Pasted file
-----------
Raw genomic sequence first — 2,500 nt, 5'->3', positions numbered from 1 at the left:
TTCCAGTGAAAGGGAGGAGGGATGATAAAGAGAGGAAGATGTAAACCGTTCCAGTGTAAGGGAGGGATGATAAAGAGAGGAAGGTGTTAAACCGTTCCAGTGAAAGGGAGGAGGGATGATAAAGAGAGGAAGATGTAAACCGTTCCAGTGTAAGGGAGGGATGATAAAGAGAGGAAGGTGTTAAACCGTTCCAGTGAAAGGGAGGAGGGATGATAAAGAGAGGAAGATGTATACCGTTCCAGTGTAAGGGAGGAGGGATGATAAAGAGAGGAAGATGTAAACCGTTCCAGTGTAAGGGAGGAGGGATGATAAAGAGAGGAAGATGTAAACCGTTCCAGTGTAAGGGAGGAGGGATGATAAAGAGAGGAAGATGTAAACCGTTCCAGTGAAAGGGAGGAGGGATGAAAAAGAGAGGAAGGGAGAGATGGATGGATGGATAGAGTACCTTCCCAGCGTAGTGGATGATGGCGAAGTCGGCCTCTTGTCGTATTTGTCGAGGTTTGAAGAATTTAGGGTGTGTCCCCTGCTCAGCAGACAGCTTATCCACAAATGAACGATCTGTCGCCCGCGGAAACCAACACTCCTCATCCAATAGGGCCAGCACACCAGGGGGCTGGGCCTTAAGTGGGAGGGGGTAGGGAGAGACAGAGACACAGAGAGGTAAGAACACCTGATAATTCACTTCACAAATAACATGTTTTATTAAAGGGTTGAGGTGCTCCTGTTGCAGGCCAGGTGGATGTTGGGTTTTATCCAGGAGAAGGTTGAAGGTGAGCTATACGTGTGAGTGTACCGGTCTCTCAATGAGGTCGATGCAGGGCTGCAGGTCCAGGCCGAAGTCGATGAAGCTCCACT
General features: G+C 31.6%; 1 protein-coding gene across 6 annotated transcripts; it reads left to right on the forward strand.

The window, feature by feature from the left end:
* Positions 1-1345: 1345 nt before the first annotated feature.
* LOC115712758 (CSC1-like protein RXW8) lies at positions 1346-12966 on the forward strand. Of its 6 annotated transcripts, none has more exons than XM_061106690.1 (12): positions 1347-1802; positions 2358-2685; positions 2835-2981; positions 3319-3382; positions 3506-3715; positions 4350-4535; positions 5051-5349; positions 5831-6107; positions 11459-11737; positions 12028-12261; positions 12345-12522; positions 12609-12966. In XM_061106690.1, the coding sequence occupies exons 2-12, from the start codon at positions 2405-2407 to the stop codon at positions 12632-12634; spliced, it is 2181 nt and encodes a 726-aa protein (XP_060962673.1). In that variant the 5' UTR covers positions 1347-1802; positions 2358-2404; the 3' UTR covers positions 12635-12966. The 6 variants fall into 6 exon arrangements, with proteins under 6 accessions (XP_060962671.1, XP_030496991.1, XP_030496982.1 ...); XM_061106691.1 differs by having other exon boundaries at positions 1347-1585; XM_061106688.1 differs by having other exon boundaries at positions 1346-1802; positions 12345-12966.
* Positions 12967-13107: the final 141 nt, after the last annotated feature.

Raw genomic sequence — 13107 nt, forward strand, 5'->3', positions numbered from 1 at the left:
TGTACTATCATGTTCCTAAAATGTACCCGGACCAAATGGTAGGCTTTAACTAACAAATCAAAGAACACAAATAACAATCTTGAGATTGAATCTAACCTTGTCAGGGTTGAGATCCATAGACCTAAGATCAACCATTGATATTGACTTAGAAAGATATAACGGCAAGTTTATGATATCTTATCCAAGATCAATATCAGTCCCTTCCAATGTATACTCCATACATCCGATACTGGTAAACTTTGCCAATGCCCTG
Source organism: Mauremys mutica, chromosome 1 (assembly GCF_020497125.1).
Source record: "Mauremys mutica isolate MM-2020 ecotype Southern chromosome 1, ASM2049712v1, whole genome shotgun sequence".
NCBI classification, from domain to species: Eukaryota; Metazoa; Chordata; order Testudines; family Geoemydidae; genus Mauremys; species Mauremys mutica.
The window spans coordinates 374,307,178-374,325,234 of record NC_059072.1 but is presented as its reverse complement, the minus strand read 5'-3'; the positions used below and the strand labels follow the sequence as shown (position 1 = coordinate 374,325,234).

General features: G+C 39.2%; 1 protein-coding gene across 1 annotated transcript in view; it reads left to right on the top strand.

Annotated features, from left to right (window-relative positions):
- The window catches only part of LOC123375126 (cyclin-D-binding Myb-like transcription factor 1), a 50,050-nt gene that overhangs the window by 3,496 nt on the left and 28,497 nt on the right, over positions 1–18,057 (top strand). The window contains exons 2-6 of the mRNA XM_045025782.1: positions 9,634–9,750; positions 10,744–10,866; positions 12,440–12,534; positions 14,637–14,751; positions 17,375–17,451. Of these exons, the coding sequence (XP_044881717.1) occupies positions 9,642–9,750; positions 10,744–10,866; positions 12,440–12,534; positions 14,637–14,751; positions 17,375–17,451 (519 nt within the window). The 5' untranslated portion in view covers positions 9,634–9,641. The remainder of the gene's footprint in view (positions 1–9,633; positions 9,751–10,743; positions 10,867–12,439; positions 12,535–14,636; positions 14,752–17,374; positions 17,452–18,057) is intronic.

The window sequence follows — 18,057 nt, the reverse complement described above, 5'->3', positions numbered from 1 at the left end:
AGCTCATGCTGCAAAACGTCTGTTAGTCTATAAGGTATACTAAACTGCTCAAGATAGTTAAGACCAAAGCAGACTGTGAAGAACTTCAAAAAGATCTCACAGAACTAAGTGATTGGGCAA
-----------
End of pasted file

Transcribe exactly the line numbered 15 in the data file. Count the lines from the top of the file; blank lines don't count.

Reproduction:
Annotated features, from left to right (window-relative positions):